The officers walk the boy along the street toward his home as Truehart follows with the video still running. As the officers got up to the house, they asked Truehart to step back for privacy reasons. She was left to wonder if the boy she saved was OK at home. Did he get in trouble for leaving the house?
She was considering stopping by the house to ask how the boy is doing, but hasn’t gotten up the nerve. She couldn’t sleep well and kept waking up with the image of the child’s silhouette in the middle of the street — a still image from the video she had shot — burned into her mind.
She has been trying to process the experience in real time on social media, posting several videos of her talking about the incident, including one titled “Explanation #1 After Finding Toddler in the Middle of the Road.” She posted more videos — Explanation #2 and Explanation #3.
In one, she says: “I don’t want to pass judgment on the parents, the mother, the father or whomever was in this kid’s life, because I agree with some of the posts and that is that kids are just smart and this kid in particular was a smart kid.”
Truehart, who lives about a mile from where she found the boy, has three grown children, including a 37-year-old daughter and two sons, ages 28 and 34. Her daughter and son in-law live with her, as do three granddaughters and a disabled niece who has been living with Truehart since her brother died in 2020.
She has written two books. One, titled “Cement Walls,” is a novel based on her childhood growing up in Mosby Court and Highland Park with her mother and six siblings. The John Marshall High School graduate also published a children’s book called “Good Touch Bad Touch.” When she was young, Truehart said she was inappropriately touched and molested. She had hoped her book would be in every kid’s home to help them protect themselves, but she said the topic is taboo and the book hasn’t done as well as she’d hoped.
Truehart gained attention in 2020 when her daughter posted on TikTok about plans she and her mother had to open a new grocery store in the Meadowood Square Shopping Center at the corner of Richmond Henrico Turnpike and Azalea Avenue in the outskirts of a food desert, as stated by the U.S. Department of Agriculture.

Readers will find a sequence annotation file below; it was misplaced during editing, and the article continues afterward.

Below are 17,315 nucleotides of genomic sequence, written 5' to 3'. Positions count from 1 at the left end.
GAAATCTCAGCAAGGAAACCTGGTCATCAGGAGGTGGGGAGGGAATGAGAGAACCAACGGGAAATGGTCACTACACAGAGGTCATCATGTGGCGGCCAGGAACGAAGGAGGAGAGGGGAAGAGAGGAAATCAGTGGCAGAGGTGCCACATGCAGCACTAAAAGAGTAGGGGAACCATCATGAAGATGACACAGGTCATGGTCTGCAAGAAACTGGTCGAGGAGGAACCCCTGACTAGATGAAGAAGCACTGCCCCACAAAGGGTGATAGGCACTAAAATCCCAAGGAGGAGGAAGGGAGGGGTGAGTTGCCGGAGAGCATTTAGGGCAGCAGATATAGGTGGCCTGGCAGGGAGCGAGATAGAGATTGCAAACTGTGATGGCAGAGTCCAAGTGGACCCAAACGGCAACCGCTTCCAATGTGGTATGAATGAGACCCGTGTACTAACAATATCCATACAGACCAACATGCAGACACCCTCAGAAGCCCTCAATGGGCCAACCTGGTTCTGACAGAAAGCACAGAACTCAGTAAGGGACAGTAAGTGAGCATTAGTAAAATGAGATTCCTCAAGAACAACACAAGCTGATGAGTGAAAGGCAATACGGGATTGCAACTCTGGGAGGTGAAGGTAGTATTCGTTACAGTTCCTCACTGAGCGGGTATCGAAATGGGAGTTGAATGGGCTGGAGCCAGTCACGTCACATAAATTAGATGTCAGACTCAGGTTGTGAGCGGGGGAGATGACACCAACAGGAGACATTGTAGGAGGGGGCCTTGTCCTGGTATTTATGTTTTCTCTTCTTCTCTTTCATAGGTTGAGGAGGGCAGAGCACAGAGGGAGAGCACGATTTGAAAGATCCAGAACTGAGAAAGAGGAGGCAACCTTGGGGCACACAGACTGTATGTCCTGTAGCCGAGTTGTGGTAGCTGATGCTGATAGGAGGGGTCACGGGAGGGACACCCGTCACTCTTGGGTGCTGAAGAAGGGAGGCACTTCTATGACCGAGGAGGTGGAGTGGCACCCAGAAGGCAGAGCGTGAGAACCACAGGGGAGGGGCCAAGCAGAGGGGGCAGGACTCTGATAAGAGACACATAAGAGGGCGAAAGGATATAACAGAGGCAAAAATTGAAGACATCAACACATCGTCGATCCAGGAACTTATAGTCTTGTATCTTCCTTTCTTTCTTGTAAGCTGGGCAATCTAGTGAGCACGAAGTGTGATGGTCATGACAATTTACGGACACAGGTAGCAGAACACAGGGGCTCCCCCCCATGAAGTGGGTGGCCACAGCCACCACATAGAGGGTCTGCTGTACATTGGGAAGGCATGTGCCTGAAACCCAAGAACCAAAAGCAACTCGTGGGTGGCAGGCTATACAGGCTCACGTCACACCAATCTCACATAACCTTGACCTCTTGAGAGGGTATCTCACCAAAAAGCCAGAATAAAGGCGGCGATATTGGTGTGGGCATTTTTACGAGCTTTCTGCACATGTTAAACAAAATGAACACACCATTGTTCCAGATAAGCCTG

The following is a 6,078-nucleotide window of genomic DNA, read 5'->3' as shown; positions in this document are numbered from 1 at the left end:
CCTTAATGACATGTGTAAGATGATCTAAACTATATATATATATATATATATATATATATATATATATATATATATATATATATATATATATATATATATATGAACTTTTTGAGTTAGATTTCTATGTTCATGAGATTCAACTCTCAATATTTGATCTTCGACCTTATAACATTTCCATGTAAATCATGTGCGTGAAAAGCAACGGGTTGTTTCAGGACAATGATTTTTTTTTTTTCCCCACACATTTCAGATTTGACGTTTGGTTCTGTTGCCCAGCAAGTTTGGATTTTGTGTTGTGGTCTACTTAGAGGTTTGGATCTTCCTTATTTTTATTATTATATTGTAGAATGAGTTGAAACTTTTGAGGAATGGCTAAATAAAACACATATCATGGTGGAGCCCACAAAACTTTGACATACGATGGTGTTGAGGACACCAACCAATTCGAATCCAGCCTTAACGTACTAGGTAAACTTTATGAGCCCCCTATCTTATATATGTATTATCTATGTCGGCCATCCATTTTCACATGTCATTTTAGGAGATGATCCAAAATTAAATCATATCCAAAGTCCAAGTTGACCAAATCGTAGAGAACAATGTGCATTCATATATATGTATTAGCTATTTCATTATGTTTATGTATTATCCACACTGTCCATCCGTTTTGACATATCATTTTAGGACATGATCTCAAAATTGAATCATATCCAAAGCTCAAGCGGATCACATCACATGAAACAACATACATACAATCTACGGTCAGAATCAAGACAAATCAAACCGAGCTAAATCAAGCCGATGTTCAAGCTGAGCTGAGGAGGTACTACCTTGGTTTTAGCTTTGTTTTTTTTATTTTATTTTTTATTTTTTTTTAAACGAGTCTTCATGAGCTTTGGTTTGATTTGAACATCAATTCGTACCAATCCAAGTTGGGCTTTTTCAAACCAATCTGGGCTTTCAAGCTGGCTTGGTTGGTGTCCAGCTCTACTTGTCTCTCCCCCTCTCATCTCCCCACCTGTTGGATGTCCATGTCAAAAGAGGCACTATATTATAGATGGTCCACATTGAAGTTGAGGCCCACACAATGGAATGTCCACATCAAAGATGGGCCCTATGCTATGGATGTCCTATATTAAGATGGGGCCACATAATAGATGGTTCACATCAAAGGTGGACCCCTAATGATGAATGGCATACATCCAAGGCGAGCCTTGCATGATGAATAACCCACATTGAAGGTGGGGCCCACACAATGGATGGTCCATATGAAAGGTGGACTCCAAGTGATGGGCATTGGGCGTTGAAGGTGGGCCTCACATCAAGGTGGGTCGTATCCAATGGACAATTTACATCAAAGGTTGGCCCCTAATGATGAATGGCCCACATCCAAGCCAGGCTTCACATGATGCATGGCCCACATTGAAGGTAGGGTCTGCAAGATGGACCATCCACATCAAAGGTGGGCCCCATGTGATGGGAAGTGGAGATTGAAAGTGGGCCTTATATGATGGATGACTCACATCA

The video went viral on TikTok, but the store never opened because of funding issues.
Since then, Truehart has been a frequent poster on social media, posting her commentary in videos titled “I Call ‘BS’ On That!!!” and “If A Woman Cannot Trust You with Her Heart….” and “Why Don’t Black People Stick Together Like Other Cultures?”
In another post to mothers and sons, she talks about how a man’s relationship with his mom can cause problems in his marriage. “Momma, you don’t come before your son’s wife,” she tells her viewers. “You don’t. I’m sorry.”
After she rescued the toddler last week, she posted a video titled “Who, (But Me), Finds A Toddler In The Black Snowy of Nights in the Middle of the Road?” with the hashtag “WhyMeLord.” The video got 2.1 million views on TikTok, more than 149,000 likes and more than 4,700 comments. The other videos she posted about the event got more than 1 million combined views.
In one of her most recent ones, she says: “This app is amazing. And TikTok Nation, you all are something to behold. Y’all don’t play when it comes to kids.”
She thanks viewers for their comments and hopes her videos might prompt parents to “go in the room and you check on your child.”
“I’m just so grateful I was in the right place at the right time,” she says. “If it keeps another child safe, I’m all for it.”